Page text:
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it's a common situation that we have a modern operative system (i.e. Linux) but with "limited" space and for compatibility purposes (i.e. old operative systems, uefi/recovery environments, game console systems) we still hold very large amounts of space (i.e. partitions, external hard disks) in FAT systems (typically FAT32) and then we want (or need) to use them to store big files (bigger that 4 GB, i.e. backups, system images) but we can't because of the FAT system file size limitations.


a way to approach this scenery in Linux is by making use of a combination of Logical Volume Management (LVM), loop devices and modern file systems (i.e. xfs). Basically all that is need to be done to overcome the limitation is to use the FAT system space to create another modern file system inside it which doesn't have that file size limitation.

a proceeding to do that is to create a batch of files on our FAT system, loop those files, create physical volumes on those loop files, create a volume group containing all those physical volumes and then use all that volume group space to create a logical volume. finally once we accomplished that we'll have a block device that we can format with any file system we want and that (virtually for our purpose) doesn't have a file size restriction to work with it like with any other storage space (i.e. partition, image).

now that you know how to work with files bigger than 4 GB in a FAT system a example of how to create such a structure in Linux is the following script:

    for i in {10..12}; do
     dd if=/dev/zero of=$2/$i bs=4096 count=1048575
     losetup /dev/loop$i $2/$i
     pvcreate /dev/loop$i
    vgcreate $1 /dev/loop{10..12}
    lvcreate -l 100%FREE -n $1 $1
    mkfs.xfs /dev/mapper/$1-$1

saving that in a text file named and then doing something like sh backup /mnt/fat32/backup in a root terminal will create a roughly 12 GB (3 physical volumes/4 GB limitation per physical volume) /dev/mapper/backup-backup loop block device inside the /mnt/fat32/backup path (obviously replace that path by one that makes sense in your system) and formats it as xfs.

as noted, that's just a example, it doesn't pretend to be a generalized solution, so feel free to customized as you see fit. to create a bigger one for example simply extend the loop, typing {10..60} instead of {10..12} for example will create a roughly 200 GB space (which I believe it should be around the max anyone may need for a scenery like this one). also it's not even necessary to zero initialize the physical volumes however I like to do it for safety measures (to ensure that the space is properly writable) and is also important to take in consideration the FAT fragmentation so try to allocate a contiguous bock of clusters whenever possible (by doing this when the volume is empty for example and before add other files) other way it will work but the performance will heavily degradate. you may also want to play with cluster/extend/block sizes to fit your actual disk/data properties (though if "unknown" defaults should be ok).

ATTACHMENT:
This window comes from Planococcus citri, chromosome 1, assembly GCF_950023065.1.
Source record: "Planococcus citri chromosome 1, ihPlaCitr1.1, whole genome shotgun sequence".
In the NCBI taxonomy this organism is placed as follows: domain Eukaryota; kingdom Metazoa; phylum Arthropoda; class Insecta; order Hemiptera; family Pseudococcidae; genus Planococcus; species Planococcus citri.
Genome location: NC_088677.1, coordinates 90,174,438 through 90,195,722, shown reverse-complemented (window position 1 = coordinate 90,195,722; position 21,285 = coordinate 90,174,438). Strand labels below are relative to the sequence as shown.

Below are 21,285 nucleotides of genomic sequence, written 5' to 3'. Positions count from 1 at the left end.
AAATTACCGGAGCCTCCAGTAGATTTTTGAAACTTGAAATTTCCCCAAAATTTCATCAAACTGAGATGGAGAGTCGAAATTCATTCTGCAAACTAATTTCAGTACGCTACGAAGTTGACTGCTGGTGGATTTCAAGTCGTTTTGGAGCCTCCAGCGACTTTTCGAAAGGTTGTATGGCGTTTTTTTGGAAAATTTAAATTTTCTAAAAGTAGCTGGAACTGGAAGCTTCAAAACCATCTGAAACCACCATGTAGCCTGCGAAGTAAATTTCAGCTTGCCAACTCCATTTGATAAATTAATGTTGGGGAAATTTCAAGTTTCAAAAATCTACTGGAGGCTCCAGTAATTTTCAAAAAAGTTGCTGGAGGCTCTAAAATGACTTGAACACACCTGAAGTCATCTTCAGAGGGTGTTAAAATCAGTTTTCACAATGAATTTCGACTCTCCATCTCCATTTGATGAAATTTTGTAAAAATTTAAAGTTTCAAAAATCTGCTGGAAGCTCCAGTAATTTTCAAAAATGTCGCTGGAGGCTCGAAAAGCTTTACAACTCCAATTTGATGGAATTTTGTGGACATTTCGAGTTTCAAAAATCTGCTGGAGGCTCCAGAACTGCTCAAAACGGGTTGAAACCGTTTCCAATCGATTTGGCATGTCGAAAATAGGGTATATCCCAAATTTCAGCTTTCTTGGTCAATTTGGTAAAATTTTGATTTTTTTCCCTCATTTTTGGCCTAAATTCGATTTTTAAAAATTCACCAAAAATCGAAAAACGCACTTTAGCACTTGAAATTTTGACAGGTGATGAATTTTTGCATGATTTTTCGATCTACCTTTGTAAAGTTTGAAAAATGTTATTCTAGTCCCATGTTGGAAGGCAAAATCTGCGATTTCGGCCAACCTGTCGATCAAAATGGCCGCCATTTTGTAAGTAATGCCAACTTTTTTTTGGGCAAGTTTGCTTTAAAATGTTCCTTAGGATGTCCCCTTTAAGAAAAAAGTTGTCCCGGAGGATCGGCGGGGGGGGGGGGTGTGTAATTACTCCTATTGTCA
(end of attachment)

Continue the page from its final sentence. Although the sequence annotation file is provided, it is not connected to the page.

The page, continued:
once you have created your block device (following that script, manually typing the commands or with any other method) you just work with it like with any other block device, so after that you just mount/umount it when and where ever you want as usual however since is a custom schema is advisable to better detach it manually in order to attempt to prevent any potential data loss/corruption. following the example, the following command (after being umounted and run as root) will actually detach the device to remove it from your system or to reboot for example:

    dmsetup remove backup-backup && sync && losetup -d /dev/loop{10..12}

now once you attach again (after being detached) your extarnal hd or your system just rebooted to access this custom storage space you can do it with the following command (following the actual example once the FAT system is mounted and run as root):

    for i in {10..12}; do losetup /dev/loop$i /mnt/fat32/bakup/$i; done && sync && lvscan

now you're ready again to work with this device (/dev/mapper/backup-backup in the example) as usual and break that infamous FAT system file size limitation. this procedure also serves as a viable way to have other kind of file systems (i.e. Linux ext) to work with (i.e. symbolic links, permissions) inside a shared FAT system.

finally this article writes about Linux and I can't tell for sure but generally speaking I believe that similar solutions should be available for other operative systems.

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